An advertisement for Peruna. The women shown as endorsing Peruna may not have existed.
|Inventor||Samuel Brubaker Hartman|
|Inception||July 29, 1885|
Peruna was a well-known patent medicine sold from the late 19th to mid 20th century. The mascot of Southern Methodist University was named after the product. It was patented by Samuel Brubaker Hartman, and endorsed by hundreds of politicians. Hartman began selling the product on July 29, 1885, and advertised it as curing catarrh. At its peak, Hartman was earning $100,000 a day from Peruna sales. The drug was reportedly so popular that babies were named after it. Peruna once released an ad with 50 United States Congressmen endorsing the product.
In a series of 11 articles Samuel Hopkins Adams wrote for Collier's in 1905, "The Great American Fraud", Adams exposed many of the false claims made about patent medicines, pointing out that in some cases these medicines were damaging the health of the people using them. On October 20, 1906, Adams published an article in Collier's, claiming that Peruna and other such patent-medicines were frauds, for instance alleging that Peruna was 28% alcohol. The series had a huge impact and led to the passage of the Pure Food and Drug Act of 1906. In 1911, the Supreme Court ruled that the prohibition of falsifications referred only to the ingredients of the medicine.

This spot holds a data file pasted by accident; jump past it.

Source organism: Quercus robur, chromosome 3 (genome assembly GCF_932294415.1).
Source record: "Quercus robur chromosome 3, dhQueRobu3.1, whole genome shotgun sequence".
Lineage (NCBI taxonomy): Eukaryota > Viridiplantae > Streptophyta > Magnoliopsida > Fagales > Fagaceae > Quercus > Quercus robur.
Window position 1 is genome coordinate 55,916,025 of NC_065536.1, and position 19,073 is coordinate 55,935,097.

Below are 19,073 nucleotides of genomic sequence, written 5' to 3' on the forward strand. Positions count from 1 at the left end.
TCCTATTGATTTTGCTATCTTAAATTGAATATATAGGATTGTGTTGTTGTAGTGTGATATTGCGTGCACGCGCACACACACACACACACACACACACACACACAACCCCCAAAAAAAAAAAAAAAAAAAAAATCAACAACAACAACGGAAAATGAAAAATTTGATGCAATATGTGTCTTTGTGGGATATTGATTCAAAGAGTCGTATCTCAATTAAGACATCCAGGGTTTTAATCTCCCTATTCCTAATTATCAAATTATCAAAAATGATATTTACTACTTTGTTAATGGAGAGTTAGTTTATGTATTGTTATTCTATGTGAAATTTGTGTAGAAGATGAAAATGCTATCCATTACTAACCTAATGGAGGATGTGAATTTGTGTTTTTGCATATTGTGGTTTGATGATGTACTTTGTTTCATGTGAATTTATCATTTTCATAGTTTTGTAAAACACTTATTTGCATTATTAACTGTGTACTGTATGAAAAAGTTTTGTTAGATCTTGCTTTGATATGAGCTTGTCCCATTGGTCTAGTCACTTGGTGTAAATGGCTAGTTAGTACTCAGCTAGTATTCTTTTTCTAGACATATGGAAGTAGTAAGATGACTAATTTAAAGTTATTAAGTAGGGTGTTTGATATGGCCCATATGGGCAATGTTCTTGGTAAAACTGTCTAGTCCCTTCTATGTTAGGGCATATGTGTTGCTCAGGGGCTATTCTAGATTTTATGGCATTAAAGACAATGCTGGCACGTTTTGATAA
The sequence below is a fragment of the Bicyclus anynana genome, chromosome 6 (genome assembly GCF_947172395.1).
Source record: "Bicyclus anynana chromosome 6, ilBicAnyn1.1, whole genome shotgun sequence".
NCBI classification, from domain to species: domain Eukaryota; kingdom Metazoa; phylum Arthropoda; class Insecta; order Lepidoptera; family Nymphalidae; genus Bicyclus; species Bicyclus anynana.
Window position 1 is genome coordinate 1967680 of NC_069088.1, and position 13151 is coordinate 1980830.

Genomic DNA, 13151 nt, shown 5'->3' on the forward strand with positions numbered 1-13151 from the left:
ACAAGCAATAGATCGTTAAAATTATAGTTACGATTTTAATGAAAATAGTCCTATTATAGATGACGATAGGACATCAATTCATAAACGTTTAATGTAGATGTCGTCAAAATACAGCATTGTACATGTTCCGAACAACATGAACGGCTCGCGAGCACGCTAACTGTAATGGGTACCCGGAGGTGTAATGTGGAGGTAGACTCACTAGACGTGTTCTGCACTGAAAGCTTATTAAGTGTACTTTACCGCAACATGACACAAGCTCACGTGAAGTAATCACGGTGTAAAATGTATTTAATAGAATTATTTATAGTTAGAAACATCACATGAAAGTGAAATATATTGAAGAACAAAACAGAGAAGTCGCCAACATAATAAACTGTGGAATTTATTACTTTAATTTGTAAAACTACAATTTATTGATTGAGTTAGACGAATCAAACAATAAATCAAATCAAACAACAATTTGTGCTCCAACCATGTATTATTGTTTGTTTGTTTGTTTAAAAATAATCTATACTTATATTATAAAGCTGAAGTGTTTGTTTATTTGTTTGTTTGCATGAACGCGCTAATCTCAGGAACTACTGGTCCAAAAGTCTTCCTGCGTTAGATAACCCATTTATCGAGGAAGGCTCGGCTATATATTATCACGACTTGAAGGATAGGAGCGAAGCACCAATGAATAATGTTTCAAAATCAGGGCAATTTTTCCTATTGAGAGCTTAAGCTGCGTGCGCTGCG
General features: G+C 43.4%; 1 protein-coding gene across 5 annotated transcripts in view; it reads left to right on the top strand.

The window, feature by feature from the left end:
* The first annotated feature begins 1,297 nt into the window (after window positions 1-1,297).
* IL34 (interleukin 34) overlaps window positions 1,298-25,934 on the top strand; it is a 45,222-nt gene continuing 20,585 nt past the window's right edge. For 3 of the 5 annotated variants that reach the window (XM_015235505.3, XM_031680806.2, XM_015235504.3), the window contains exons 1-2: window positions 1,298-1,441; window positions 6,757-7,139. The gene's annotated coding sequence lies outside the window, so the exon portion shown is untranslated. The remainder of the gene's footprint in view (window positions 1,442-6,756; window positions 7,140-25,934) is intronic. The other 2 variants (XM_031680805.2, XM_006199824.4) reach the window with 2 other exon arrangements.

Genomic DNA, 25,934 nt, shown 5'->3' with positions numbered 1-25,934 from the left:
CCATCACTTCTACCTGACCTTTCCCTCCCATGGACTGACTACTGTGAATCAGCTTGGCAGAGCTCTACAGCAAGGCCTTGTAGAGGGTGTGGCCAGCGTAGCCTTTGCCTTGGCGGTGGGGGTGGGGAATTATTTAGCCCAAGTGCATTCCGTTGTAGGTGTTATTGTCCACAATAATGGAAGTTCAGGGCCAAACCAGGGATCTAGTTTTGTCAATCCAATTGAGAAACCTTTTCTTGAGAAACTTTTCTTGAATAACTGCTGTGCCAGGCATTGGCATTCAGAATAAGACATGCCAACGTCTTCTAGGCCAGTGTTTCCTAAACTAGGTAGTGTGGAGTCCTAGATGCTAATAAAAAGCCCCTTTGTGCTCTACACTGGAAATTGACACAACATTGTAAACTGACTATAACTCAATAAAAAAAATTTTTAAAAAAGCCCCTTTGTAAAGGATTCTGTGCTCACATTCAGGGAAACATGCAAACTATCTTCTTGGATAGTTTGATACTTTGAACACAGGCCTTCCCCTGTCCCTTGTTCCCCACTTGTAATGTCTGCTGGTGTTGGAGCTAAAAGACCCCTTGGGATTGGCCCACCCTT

This meant that companies were again free to make false claims about their products. Adams returned to the attack, and in another series of articles in Collier's Weekly, Adams exposed the misleading advertising that companies were using to sell their products. Linking his knowledge of newspapers with patent medicines, he wrote The Clarion (1914), which was critical of newspaper advertising practices and led to a series of consumer-protection articles in the New York Tribune. When Prohibition came into effect, Americans began using Peruna and other similar products as a way to get drink amounts of alcohol. Peruna had stopped being sold by the mid 1940s.